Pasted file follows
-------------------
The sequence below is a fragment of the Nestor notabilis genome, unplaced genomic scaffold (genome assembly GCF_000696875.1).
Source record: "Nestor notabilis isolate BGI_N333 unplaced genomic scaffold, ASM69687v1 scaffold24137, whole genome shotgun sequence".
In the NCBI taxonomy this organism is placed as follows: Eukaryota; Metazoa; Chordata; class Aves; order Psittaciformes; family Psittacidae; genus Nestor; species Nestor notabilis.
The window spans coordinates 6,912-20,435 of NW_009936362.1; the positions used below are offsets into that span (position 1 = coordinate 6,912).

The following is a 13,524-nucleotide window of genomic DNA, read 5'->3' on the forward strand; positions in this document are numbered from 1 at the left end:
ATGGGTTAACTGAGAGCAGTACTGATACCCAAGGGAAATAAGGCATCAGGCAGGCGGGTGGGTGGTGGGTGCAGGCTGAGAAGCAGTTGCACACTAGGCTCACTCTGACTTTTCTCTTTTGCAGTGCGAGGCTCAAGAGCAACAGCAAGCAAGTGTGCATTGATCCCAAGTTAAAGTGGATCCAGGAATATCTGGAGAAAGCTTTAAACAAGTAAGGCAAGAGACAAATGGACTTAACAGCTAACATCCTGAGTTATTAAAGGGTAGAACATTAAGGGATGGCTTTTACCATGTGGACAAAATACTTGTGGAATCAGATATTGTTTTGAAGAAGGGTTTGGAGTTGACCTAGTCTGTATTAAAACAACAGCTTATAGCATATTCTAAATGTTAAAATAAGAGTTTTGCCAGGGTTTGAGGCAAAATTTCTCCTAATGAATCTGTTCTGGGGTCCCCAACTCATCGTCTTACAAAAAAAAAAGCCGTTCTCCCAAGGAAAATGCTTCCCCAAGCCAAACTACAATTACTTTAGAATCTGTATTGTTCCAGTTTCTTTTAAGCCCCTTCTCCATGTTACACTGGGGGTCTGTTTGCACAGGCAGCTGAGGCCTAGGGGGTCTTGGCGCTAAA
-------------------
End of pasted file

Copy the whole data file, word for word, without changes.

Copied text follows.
The sequence below is a fragment of the Nestor notabilis genome, unplaced genomic scaffold (genome assembly GCF_000696875.1).
Source record: "Nestor notabilis isolate BGI_N333 unplaced genomic scaffold, ASM69687v1 scaffold24137, whole genome shotgun sequence".
In the NCBI taxonomy this organism is placed as follows: Eukaryota; Metazoa; Chordata; class Aves; order Psittaciformes; family Psittacidae; genus Nestor; species Nestor notabilis.
The window spans coordinates 6,912-20,435 of NW_009936362.1; the positions used below are offsets into that span (position 1 = coordinate 6,912).

The following is a 13,524-nucleotide window of genomic DNA, read 5'->3' on the forward strand; positions in this document are numbered from 1 at the left end:
ATGGGTTAACTGAGAGCAGTACTGATACCCAAGGGAAATAAGGCATCAGGCAGGCGGGTGGGTGGTGGGTGCAGGCTGAGAAGCAGTTGCACACTAGGCTCACTCTGACTTTTCTCTTTTGCAGTGCGAGGCTCAAGAGCAACAGCAAGCAAGTGTGCATTGATCCCAAGTTAAAGTGGATCCAGGAATATCTGGAGAAAGCTTTAAACAAGTAAGGCAAGAGACAAATGGACTTAACAGCTAACATCCTGAGTTATTAAAGGGTAGAACATTAAGGGATGGCTTTTACCATGTGGACAAAATACTTGTGGAATCAGATATTGTTTTGAAGAAGGGTTTGGAGTTGACCTAGTCTGTATTAAAACAACAGCTTATAGCATATTCTAAATGTTAAAATAAGAGTTTTGCCAGGGTTTGAGGCAAAATTTCTCCTAATGAATCTGTTCTGGGGTCCCCAACTCATCGTCTTACAAAAAAAAAAGCCGTTCTCCCAAGGAAAATGCTTCCCCAAGCCAAACTACAATTACTTTAGAATCTGTATTGTTCCAGTTTCTTTTAAGCCCCTTCTCCATGTTACACTGGGGGTCTGTTTGCACAGGCAGCTGAGGCCTAGGGGGTCTTGGCGCTAAA